Are you considering Iron Butt, dubbed the “world’s toughest motorcycle rally”? If the idea of riding 11,000 miles in 11 days seems like a fun challenge, you first need to get your bike in shape.
What Is Iron Butt?
The Iron Butt Rally was first run in 1984, a brutal 11,000-mile ride around the perimeter of the United States in 11 days. It was held every year at first but organizers have had to change that to every two years.
Not only do competitors face a grueling ride, but routes run through extreme climates like blistering deserts and freezing mountain tops. Riders can gain bonus points by visiting certain landmarks along the trip. The more difficult the landmark, the more points a rider earns. Stops in Hawaii and Alaska add lots of points but also lots of miles.
If the rally seems overwhelming, the Iron Butt Association sanctions smaller events such as the 50CC (from one US coast to the other in 50 hours) and the Saddlesore 1000 (1000 miles in 24 hours).
Iron Butt isn’t just about long-distance riding; it’s about safe long-distance riding. Organizers recommend against stimulants, even coffee, to increase riding time. Routes are set up so riders can drive the speed limit and still have plenty of time to stop and rest along the route.
Getting Your Bike Ready
Perform routine maintenance before your trip. Stopping to replace tires or oil along the way wastes time and will probably cost more than at home. Worse, you might get stuck on bad tires with no replacements available nearby.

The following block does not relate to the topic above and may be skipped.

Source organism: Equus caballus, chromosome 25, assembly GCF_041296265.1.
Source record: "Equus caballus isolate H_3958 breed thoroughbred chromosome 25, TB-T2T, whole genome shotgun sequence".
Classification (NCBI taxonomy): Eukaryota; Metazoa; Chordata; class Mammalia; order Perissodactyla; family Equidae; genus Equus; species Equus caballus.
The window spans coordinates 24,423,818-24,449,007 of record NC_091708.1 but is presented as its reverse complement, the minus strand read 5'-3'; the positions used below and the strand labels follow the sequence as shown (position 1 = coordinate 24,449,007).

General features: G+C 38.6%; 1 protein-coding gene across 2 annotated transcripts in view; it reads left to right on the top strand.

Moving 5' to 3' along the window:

Don’t install cool new Harley parts right before your trip. This kind of grueling trek isn’t the time to test out new equipment.
That doesn’t mean you shouldn’t add custom Harley parts. New headlights or replacement motorcycle tanks or, of course, a comfortable seat can make the trip easier. Install them well before the trip to have time to test them. Do you really want to break in a new seat on an 11,000-mile ride?
Not only do new Harley parts need break-in time, but you want to be sure they are installed correctly. No matter how experienced the mechanic, people make mistakes and a forgotten screw could spell disaster on a highway in the Mojave forty miles from town.
One of the most important new Harley parts you can get is a tool kit. Buy high quality tools to last a lifetime rather than a junky kit for cheap. Again, you are often going to be far from help and you need to be able to fix problems yourself.
Finally, take care of anything about your bike that irritates you. An annoyance on a 300-mile trip is infuriating on a 3000-mile one. This distracts you from the road and brings on fatigue much faster. Fix that funny rattle in the engine or that vibration against your thigh and you will find the ride more pleasant.
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